The long-term regulation of metabolism induced by high GI diets is mediated by specific transcription factors that can bind to DNA and mediate the transcription of genes that code for the lipogenic enzymes. A relevant transcription factor is ChREBP, carbohydrate-response element-binding protein, which is activated by glucose-6-phosphate. ChREBP includes in its structure several phosphorylation sites and a glucose-sensing domain. In a low-GI diet or fasting, phosphorylation of ChREBP mediated by cyclic AMP keeps the transcription factor inactive at the cytosol. On the contrary, a high-GI diet increases xylulose-5-phosphate levels, which act as potent activators of the phosphatase A2. In the non-phosphorylated state, ChREBP migrates to the nucleus, and glucose-6-phosphate binds to the glucose-sensing domain. In this state, ChREBP enhances the transcription of the genes involved in the conversion of glucose to fat [16].
Our results indicate that, although the total amount of ChREBP protein (Figure 7) was similar in all experimental groups (Figure 7a), its nuclear concentration was increased in the HF–RD group. This finding could be due to an increase in xylulose-5-phosphate levels in these animals in response to the enhanced glucose uptake mediated by GLUT2. This event would activate phosphatase A2 and nuclear translocation of ChREBP. Furthermore, the increased nuclear levels of ChREBP in the HF–RD group are sufficient to explain the long-term modifications in the levels of key enzymes and transporters leading to a metabolic inflexibility that channels liver glucose to lipid storage, since GLUT2, PKLR, ACC and FAS expression is regulated at the transcription level by this transcription factor.
Transcription of the lipogenic genes is driven in a coordinated way with ChREBP by SREBP1 and SREBP2 transcription factors. These transcription factors have a complex regulation that involves not only a proteolytic activation, but also a regulation by carbohydrates [43]. Our results indicate that there is a synergic regulation through dietary intervention in the liver’s nuclear amount of SREBPs. Both transcriptional factors were incremented in the HF–RD group compared with the HF–SD group, and the levels of SRBEPs in the HF–SD group were also significantly lower compared with the reference group.

5. Conclusions

The results presented in this article reinforce the importance of maternal nutrition during the early critical period of development, and suggest that offspring exposed to a maternal HF diet with rapid-digestible carbohydrates have a predisposition to develop NAFLD in later life. In contrast, these negative effects are ameliorated by a maternal HF diet with slow-digestible carbohydrates, probably through an increase in the sensitivity of the insulin signaling pathway, the modulation of key enzymes and transporters and the normalization of the lipid profile. This demonstrates the role carbohydrates play in a maternal diet on the developmental programming of metabolic flexibility in offspring, as well as the relevance of the liver in these adaptive processes.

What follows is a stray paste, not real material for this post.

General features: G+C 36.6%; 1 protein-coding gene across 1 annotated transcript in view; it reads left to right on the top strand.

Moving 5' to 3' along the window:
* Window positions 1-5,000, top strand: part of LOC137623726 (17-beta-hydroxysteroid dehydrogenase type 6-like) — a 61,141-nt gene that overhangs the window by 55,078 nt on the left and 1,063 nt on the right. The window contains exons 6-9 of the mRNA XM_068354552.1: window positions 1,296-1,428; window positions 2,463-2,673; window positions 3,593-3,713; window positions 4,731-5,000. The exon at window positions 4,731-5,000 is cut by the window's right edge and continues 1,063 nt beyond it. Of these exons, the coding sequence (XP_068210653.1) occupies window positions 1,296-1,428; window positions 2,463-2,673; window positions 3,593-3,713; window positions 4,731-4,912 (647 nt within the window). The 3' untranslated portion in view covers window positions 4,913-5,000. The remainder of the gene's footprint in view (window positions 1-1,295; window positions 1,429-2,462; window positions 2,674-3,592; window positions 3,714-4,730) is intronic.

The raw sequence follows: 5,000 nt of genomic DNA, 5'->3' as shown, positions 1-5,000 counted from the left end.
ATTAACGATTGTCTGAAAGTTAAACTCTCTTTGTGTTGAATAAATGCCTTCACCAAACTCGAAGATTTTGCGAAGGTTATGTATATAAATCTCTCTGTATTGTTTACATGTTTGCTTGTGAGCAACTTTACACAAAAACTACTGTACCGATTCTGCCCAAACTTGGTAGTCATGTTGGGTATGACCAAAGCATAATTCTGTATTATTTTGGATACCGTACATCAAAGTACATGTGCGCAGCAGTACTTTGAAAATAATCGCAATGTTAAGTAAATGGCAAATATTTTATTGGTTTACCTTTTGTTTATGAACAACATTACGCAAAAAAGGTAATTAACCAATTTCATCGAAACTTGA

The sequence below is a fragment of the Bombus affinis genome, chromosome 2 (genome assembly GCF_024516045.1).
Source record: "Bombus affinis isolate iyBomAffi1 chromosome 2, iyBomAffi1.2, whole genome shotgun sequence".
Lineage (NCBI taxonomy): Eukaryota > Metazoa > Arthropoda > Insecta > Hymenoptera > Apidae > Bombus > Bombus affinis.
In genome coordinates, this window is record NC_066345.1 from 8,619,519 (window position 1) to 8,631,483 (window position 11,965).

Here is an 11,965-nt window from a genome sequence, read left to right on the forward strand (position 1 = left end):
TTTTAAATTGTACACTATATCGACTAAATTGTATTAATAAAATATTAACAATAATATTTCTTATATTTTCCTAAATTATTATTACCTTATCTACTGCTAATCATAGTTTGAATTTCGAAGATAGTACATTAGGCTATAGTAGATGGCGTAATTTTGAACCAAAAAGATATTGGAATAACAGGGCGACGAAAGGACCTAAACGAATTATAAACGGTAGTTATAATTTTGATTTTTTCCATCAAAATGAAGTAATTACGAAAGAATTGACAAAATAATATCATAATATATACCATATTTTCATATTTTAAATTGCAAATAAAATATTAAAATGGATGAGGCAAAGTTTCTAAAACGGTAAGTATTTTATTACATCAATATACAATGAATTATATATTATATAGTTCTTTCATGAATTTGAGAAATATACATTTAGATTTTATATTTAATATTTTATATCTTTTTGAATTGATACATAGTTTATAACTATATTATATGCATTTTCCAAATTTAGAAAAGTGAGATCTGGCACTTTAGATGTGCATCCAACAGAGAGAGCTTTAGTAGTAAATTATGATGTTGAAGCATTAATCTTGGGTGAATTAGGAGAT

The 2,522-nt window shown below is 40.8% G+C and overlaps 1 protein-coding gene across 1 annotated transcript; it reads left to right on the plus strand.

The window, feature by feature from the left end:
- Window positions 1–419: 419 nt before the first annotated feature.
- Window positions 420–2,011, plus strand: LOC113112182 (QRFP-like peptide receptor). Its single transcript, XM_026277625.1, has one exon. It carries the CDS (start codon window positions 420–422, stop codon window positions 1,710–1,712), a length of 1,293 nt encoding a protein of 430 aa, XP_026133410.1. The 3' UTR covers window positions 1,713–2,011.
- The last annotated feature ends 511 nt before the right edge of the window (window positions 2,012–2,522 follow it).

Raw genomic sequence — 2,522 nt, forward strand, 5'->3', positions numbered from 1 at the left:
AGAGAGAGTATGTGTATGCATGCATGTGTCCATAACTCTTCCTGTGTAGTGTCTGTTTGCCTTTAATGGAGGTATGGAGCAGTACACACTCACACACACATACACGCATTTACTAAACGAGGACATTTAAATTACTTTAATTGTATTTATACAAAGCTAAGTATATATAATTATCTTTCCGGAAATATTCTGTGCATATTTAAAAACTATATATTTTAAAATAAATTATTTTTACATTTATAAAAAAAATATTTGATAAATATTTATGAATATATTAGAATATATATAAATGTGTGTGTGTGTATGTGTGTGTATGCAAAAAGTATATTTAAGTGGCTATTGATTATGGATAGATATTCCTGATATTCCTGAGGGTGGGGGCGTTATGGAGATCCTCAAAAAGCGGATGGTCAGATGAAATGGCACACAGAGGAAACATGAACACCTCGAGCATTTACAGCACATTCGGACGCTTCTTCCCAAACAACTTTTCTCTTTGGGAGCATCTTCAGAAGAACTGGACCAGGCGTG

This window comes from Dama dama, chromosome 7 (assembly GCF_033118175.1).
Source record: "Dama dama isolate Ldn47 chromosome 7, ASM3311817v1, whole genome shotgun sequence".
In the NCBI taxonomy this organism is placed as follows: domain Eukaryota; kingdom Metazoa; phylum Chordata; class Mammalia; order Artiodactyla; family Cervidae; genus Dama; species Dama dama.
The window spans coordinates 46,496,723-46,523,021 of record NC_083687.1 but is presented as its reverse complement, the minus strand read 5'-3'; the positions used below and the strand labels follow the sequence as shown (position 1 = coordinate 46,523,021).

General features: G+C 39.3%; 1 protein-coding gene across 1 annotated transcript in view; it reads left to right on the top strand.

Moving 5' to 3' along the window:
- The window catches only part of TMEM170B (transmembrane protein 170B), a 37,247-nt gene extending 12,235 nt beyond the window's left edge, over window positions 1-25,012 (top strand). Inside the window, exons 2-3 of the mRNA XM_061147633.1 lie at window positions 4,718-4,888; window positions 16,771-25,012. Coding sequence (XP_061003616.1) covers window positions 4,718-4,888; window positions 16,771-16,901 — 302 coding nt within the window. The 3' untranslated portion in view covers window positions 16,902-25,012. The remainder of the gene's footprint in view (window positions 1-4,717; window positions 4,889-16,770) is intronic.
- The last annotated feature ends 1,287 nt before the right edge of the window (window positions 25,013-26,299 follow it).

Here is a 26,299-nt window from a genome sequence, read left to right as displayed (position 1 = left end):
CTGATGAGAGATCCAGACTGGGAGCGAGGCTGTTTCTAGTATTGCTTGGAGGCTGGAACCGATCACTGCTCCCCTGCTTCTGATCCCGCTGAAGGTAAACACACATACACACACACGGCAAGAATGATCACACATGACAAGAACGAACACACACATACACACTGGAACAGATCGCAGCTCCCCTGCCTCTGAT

Supplementary Materials

The following are available online at https://www.mdpi.com/2072-6643/11/4/844/s1, Figure S1: (a) Glucokinase activity was measured in liver homogenates as described (Massa, L.; Baltrusch, S.; Okar, D.A.; Lange, A.J.; Lenzen, S.; Tiedge, M., Interaction of 6-phosphofructo-2-kinase/fructose-2, 6-bisphosphatase (PFK-2/FBPase-2) with glucokinase activates glucose phosphorylation and glucose metabolism in insulin-producing cells. Diabetes 2004, 53, 1020–1029). (b) Glycogen Phosphorylase b activity was measured spectrophotometrically as described in Board, M.; Hadwen, M.; Johnson, L. N., Effects of novel analogues of D-glucose on glycogen phosphorylase activities in crude extracts of liver and skeletal muscle. Eur. J. Biochem. 1995, 228, 753–761. Results are mean ± SEM (n = 6 animals per group). No significant differences were found among experimental groups; Table S1: Experimental diets during rat pregnancy; Table S2: Glucose, insulin and glucagon levels in fasted serum samples from the different experimental groups (n = 8); Table S3: Heat map showing relevant changes in liver lipids.